Robert Lenhard is a member of the firm’s Election & Political Law practice group and advises corporations, trade associations, not-for-profit organizations, and high-net-worth individuals on compliance with federal and state campaign finance, lobbying, and government ethics laws.

Mr. Lenhard routinely assists clients in…

Robert Lenhard is a member of the firm’s Election & Political Law practice group and advises corporations, trade associations, not-for-profit organizations, and high-net-worth individuals on compliance with federal and state campaign finance, lobbying, and government ethics laws.

Mr. Lenhard routinely assists clients in establishing and operating federal and state PACs, compliance programs associated with campaign finance and pay-to-play laws; advises advocacy groups and their donors; conducts compliance trainings and audits of federal and state lobbying and political programs; and counsels clients on compliance with congressional gift and travel rules.

Prior to joining the firm in 2008, Mr. Lenhard served as Chairman of the Federal Election Commission (FEC) in 2007 and Vice Chairman of the agency in 2006, during which time the agency handled over 10 major rulemakings, had among its most productive years in enforcement and audit, and adopted several reforms to the enforcement process.  Mr. Lenhard has also led the Presidential Transition Team that reviewed the FEC for the incoming Obama administration in 2008-2009.

Photo of Zachary G. Parks Zachary G. Parks

Zachary Park advises a wide range of corporate and political clients on federal and state campaign finance, lobbying disclosure, pay to play, and government ethics laws. Mr. Parks regularly advises corporations and corporate executives on instituting political law compliance programs and conducts compliance…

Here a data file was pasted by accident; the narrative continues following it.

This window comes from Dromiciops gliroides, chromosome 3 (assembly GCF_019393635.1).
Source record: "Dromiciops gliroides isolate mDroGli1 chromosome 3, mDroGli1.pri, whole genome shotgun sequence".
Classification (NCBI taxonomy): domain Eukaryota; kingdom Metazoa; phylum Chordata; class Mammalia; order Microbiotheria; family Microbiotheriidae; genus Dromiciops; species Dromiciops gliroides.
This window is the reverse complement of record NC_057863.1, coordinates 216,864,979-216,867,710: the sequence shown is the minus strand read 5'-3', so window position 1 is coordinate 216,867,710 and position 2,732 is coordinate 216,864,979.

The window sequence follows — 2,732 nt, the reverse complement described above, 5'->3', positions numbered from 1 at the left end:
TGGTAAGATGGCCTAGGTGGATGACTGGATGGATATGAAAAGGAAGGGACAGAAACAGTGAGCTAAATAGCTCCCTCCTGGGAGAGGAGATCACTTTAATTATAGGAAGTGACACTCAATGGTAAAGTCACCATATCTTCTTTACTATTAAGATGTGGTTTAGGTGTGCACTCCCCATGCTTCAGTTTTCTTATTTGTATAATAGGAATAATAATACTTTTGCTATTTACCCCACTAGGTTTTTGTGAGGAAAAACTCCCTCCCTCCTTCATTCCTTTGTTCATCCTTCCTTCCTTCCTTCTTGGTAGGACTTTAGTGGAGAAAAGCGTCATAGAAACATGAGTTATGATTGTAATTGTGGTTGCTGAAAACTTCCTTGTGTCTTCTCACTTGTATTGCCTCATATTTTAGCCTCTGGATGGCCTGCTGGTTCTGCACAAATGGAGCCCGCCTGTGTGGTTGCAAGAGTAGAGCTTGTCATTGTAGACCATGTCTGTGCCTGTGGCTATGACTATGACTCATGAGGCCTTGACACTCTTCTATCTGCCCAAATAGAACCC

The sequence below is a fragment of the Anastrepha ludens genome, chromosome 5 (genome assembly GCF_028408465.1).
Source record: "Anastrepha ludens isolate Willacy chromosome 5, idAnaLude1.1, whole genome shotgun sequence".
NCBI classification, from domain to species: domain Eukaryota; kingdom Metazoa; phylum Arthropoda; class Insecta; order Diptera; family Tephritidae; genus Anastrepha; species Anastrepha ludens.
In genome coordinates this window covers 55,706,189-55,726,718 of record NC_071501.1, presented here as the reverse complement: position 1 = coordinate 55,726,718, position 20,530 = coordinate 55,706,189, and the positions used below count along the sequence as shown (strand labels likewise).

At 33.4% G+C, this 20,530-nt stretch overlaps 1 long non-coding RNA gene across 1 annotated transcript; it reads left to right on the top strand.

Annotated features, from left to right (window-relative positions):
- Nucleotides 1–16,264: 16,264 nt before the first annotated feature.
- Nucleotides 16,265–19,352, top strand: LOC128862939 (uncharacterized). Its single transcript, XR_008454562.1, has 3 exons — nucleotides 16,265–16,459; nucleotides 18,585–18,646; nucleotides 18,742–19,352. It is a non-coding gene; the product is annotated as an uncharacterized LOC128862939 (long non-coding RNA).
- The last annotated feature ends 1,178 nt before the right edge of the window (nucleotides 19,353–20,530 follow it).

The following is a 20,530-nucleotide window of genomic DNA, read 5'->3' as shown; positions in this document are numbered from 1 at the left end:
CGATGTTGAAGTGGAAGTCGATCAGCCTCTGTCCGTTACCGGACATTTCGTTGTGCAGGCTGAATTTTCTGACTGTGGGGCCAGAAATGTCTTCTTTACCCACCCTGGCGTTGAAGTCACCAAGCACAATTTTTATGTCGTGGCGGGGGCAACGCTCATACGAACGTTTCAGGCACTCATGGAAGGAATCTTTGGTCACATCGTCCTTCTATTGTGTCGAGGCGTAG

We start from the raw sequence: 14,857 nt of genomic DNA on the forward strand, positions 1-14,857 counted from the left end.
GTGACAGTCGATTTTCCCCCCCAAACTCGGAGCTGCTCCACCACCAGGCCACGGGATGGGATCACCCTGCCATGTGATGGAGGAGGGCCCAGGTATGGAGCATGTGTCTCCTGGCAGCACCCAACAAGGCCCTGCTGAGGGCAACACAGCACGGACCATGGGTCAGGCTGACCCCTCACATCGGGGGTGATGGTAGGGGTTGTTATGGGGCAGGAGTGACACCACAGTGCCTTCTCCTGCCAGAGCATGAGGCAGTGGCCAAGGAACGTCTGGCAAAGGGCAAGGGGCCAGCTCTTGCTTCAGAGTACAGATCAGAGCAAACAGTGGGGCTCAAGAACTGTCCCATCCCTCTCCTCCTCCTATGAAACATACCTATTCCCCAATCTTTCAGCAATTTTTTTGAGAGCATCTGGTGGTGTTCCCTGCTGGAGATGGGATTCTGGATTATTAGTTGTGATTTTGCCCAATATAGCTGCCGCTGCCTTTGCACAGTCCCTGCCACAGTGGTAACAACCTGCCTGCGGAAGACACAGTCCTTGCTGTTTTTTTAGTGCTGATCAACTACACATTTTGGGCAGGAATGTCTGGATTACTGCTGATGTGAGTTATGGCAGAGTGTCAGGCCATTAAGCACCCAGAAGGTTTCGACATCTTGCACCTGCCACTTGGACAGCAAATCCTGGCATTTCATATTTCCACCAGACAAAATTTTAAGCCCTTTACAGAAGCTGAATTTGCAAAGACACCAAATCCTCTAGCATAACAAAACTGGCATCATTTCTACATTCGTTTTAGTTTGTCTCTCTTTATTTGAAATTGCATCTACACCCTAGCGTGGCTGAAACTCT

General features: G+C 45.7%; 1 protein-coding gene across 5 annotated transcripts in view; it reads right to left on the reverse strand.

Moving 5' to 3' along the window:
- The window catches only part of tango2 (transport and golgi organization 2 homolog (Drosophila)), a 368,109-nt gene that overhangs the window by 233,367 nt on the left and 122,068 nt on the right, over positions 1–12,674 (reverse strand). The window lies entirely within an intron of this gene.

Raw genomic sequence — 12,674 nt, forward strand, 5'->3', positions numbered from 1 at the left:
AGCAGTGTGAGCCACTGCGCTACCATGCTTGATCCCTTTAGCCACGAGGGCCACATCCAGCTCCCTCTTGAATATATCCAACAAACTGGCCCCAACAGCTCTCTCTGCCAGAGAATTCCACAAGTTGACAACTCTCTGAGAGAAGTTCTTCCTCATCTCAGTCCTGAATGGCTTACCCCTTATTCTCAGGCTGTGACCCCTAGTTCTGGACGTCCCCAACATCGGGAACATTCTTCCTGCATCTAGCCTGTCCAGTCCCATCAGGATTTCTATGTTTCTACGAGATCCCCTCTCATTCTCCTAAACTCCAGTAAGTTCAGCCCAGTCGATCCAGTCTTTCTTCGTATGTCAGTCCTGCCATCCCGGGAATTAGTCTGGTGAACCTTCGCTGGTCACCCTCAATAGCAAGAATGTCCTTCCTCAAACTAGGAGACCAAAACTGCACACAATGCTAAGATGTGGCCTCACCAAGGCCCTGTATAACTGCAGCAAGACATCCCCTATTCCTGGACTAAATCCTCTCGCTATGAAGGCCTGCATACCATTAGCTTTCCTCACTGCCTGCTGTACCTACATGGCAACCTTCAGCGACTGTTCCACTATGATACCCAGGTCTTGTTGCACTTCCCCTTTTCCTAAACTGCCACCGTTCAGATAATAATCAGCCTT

Zachary Park advises a wide range of corporate and political clients on federal and state campaign finance, lobbying disclosure, pay to play, and government ethics laws. Mr. Parks regularly advises corporations and corporate executives on instituting political law compliance programs and conducts compliance training for senior corporate executives and lobbyists. He also has extensive experience conducting corporate internal investigations concerning campaign finance and lobbying law compliance and has defended clients in investigations by the Federal Election Commission, the U.S. Department of Justice, and the House Oversight & Government Reform Committee.

Photo of Angelle Smith Baugh Angelle Smith Baugh

Angelle Smith Baugh is a special counsel in the firm’s White Collar Litigation and Election & Political Law practice groups.  Ms. Baugh’s practice includes defense against government investigations in civil and criminal matters before the Department of Justice, Federal Election Commission, and Congressional…

Angelle Smith Baugh is a special counsel in the firm’s White Collar Litigation and Election & Political Law practice groups.  Ms. Baugh’s practice includes defense against government investigations in civil and criminal matters before the Department of Justice, Federal Election Commission, and Congressional Ethics Committees.  She also provides ongoing political law advice, including federal and state ethics, election, and lobbying laws, to companies, trade associations, PACs, and high net-worth individuals.